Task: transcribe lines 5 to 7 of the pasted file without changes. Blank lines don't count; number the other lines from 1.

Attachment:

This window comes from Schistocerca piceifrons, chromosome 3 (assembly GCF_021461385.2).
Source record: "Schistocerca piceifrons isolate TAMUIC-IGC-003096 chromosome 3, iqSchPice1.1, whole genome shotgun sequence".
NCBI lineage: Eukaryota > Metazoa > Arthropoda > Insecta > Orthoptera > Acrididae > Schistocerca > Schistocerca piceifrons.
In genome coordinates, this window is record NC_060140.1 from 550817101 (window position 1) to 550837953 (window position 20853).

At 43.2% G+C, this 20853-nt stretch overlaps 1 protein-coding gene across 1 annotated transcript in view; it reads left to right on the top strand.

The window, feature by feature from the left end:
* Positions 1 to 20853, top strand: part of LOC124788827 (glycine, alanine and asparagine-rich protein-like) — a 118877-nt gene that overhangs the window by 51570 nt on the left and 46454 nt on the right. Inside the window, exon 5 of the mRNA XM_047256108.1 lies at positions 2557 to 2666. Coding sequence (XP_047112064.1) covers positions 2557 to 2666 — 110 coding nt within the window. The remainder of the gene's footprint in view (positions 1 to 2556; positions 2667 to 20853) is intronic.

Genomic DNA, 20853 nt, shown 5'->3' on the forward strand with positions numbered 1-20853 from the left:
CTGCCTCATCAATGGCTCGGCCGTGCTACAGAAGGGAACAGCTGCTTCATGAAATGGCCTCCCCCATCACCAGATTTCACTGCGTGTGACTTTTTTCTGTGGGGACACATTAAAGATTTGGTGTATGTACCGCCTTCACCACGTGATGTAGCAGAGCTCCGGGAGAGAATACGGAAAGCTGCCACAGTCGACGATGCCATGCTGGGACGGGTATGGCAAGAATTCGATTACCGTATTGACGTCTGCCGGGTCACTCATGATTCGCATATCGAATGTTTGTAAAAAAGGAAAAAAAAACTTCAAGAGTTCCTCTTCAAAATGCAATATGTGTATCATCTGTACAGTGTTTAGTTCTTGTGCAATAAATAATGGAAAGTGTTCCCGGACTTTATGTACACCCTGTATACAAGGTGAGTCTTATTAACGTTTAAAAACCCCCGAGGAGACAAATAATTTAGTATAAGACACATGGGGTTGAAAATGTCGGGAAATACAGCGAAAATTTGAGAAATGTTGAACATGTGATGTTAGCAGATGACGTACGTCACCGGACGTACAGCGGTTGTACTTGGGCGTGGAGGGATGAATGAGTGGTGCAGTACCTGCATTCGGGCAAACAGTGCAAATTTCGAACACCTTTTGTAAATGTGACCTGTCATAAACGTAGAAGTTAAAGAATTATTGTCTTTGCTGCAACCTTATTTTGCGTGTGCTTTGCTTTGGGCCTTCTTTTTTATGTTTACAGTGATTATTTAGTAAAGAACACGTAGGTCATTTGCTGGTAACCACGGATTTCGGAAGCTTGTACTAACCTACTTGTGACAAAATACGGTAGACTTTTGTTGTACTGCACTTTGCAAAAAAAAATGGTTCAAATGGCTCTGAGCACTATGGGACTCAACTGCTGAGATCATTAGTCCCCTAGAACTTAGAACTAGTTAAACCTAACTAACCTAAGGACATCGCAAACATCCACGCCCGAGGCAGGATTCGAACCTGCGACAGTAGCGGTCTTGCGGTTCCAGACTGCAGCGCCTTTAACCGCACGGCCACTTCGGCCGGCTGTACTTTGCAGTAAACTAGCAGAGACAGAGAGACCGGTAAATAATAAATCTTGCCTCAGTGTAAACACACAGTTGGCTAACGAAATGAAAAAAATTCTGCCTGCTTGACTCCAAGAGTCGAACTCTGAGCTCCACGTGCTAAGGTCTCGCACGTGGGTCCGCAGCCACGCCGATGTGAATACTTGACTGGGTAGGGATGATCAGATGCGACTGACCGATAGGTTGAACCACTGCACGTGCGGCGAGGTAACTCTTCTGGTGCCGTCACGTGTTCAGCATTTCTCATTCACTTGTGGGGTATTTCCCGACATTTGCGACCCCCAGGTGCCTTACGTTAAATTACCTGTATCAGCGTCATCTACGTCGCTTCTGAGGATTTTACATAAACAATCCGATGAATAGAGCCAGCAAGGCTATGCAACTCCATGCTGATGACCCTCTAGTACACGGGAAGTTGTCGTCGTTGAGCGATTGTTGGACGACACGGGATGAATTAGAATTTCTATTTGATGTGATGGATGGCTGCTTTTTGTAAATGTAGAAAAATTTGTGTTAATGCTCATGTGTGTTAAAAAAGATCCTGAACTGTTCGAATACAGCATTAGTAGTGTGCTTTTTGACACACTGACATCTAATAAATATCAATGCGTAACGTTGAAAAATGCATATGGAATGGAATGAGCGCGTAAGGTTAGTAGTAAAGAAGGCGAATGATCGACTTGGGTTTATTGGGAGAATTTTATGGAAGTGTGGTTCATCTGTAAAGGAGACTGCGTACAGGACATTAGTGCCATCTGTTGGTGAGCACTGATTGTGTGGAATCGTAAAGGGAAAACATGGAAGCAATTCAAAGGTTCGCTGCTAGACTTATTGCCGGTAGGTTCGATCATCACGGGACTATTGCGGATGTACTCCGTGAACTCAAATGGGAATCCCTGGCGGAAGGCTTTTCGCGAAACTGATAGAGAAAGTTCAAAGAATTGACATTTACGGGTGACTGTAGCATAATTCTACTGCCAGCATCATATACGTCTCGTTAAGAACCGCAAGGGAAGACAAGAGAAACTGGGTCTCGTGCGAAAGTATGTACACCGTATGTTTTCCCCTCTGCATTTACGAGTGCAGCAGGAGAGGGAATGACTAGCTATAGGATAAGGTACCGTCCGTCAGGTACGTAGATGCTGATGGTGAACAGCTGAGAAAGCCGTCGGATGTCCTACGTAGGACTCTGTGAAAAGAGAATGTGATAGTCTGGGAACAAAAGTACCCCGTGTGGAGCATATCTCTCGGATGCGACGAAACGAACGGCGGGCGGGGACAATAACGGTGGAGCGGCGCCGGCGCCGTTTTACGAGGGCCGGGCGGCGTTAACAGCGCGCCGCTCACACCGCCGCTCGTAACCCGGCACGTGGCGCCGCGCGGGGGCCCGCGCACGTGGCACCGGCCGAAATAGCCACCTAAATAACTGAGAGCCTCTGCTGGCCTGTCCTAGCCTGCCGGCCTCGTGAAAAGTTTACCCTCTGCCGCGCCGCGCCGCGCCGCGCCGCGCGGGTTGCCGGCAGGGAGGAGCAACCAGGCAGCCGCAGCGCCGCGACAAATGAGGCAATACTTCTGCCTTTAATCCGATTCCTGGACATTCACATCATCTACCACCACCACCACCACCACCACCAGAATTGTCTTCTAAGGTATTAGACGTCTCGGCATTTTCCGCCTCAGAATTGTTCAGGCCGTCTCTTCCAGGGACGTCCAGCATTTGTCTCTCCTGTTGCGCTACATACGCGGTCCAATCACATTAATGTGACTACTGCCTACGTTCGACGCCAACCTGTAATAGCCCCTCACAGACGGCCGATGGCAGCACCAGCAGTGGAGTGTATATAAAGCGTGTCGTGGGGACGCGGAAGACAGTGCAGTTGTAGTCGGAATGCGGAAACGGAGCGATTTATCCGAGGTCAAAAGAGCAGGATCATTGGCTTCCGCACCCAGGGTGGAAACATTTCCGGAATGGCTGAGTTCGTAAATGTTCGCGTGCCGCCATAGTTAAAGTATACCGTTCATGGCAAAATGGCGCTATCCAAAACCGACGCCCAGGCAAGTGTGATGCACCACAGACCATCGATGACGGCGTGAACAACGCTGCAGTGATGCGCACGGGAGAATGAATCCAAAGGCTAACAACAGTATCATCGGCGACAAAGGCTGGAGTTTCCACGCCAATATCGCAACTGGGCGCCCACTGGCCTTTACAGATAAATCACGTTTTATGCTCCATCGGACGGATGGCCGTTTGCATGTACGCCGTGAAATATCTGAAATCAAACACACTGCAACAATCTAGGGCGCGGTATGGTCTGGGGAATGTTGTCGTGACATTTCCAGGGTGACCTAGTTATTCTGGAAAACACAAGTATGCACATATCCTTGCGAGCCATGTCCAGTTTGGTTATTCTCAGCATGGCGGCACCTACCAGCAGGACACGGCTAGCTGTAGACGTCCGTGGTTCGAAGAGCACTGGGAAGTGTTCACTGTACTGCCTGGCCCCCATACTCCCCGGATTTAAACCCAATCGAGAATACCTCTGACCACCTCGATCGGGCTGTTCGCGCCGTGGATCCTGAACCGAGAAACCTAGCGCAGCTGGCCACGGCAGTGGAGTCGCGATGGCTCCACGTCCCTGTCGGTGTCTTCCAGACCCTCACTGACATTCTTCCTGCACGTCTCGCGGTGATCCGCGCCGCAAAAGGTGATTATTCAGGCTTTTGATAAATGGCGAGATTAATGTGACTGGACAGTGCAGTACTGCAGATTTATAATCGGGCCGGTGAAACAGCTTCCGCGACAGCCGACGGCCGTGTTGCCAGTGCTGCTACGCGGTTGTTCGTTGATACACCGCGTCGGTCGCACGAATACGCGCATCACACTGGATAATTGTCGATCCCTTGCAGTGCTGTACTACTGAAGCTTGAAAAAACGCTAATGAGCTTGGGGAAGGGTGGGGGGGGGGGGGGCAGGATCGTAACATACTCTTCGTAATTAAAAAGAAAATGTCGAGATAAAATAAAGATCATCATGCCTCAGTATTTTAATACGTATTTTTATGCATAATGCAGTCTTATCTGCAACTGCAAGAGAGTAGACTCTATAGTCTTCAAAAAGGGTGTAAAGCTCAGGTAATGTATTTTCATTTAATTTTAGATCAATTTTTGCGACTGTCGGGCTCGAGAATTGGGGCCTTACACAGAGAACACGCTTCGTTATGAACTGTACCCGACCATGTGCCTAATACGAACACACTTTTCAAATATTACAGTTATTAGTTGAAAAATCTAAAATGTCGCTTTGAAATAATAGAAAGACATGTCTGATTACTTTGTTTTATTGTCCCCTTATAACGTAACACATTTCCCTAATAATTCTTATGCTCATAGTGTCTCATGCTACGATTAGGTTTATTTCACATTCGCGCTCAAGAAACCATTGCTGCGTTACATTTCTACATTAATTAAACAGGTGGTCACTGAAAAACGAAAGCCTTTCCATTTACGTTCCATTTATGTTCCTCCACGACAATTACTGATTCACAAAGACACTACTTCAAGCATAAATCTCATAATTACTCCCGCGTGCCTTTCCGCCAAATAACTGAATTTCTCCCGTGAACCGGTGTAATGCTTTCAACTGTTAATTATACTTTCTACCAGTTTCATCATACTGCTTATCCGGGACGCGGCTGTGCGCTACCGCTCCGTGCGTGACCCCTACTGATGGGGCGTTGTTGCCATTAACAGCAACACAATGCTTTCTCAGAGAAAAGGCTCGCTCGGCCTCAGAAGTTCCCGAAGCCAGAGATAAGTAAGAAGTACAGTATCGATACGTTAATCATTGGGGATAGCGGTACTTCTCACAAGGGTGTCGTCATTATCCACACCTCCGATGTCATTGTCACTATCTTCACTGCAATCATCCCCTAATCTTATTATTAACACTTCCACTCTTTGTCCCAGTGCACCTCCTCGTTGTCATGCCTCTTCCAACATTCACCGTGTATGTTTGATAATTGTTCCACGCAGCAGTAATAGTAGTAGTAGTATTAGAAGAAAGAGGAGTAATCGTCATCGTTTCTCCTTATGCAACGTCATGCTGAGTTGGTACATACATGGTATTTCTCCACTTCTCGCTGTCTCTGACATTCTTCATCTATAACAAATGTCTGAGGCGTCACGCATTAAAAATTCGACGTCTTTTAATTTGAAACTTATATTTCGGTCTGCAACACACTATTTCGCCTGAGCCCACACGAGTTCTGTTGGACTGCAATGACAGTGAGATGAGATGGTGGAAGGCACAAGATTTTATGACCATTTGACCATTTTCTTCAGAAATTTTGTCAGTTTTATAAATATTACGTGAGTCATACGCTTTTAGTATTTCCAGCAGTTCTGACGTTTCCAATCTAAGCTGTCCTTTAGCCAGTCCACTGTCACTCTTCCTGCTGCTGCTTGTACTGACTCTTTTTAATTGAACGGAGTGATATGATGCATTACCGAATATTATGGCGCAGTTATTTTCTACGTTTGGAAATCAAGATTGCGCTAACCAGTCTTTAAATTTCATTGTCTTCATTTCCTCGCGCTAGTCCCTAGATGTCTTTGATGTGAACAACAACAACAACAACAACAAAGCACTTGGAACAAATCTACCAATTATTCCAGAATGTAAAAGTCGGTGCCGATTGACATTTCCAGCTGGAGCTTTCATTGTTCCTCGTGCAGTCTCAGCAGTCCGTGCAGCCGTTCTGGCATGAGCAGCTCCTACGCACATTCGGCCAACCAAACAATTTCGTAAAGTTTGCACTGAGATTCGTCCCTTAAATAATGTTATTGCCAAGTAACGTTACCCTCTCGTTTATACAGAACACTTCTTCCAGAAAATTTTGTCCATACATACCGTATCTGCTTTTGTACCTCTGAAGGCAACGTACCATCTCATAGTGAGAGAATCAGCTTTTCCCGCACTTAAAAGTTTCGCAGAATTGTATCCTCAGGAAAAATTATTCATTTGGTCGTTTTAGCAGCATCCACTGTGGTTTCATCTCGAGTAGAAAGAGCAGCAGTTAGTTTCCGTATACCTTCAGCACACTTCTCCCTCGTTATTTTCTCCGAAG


At 43.2% G+C, this 20853-nt stretch overlaps 1 protein-coding gene across 1 annotated transcript in view; it reads left to right on the top strand.

The window, feature by feature from the left end:
* Positions 1 to 20853, top strand: part of LOC124788827 (glycine, alanine and asparagine-rich protein-like) — a 118877-nt gene that overhangs the window by 51570 nt on the left and 46454 nt on the right. Inside the window, exon 5 of the mRNA XM_047256108.1 lies at positions 2557 to 2666. Coding sequence (XP_047112064.1) covers positions 2557 to 2666 — 110 coding nt within the window. The remainder of the gene's footprint in view (positions 1 to 2556; positions 2667 to 20853) is intronic.